The sound of heavy rain became my alarm clock at 5:30am. I thought, this isn't good. I rolled off the couch where I had fallen asleep watching The Ya-Ya Sister-something. The canines were chomping at the bit - eager to greet the pitch dark WET backyard. GET BUSY! Breakfasts made. Time for another and longer outing for Harley, and now, luckily, the skies have cleared. We set out and about two miles later, the skies open and blast us with a torrential downpour. I am walking in a tee shirt, flannel PJ bottoms, sneakers, period. I have never been so wet in my life.
Back home, into the shower, but I first slip on the wet tiles where Harley has flopped down. What IS it about my dog that he insists upon accompanying me in the bathroom when I shower? Ouch. Oucher, when I reach for my favorite Shreve, Crump and Lowe earrings to find one missing. Oh dear Jesus, I will never be able to replace them. This morning grows more treacherous by the moment. I am going to be late for work because I didn't stop for gasoline, even though the gauge screamed EMPTY the night before. I call my friend Marty, who is the senior gardener at Vassar, and ask for a favor; if I park by the greenhouses, will he give me a ride to my building? (Other blatant and superlative bribes are included). The slow path, if you please, the one that winds along Sunset Lake. And yes, there is the blue heron, wading in the water, catching his breakfast. I remember to breathe.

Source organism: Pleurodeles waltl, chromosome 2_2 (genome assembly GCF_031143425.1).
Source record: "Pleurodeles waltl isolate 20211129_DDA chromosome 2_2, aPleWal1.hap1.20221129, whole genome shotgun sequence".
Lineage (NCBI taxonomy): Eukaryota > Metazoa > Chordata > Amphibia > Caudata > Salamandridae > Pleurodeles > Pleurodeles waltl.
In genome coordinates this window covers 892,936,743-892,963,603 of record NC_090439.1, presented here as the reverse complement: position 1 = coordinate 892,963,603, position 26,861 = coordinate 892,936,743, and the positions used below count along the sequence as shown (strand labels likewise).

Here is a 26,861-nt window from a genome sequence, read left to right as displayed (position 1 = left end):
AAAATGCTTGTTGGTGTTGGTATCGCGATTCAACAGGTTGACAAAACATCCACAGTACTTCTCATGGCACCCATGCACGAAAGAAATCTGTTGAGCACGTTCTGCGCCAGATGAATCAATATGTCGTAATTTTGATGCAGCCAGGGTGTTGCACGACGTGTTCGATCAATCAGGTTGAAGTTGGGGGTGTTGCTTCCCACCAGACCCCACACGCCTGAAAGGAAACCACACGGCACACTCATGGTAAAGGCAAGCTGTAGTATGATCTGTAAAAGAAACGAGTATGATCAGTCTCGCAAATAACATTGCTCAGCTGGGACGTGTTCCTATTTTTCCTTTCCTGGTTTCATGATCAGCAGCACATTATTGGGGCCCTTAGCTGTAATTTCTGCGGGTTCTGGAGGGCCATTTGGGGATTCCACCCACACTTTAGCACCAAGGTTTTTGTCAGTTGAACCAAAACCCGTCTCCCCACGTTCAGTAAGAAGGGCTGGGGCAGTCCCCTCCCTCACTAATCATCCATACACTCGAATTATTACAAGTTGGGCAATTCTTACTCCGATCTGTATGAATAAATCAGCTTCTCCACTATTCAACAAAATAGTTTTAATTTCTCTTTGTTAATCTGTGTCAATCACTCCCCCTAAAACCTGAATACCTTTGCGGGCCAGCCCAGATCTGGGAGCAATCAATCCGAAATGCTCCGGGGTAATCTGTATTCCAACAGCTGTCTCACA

Later, upon returning to the parking lot, I narrowly miss being run over by an enormous SUV with blackened windows ('tint' doesn't apply here). Terrifying. Six inches and slower reflexes and I would be toast. Home. Finally. My cell phone rings, it is Scott calling from the hospital in North Carolina where his father has been rushed. The news is really truly horrific. I look up and here is what I see -
And as the sky and the forecast and the pain in my chest narrows - I once again remember to breathe. We are doing the best that we know how to do in this new territory - this uncharted place of aging and illness where maps are of no use and hearts are broken daily.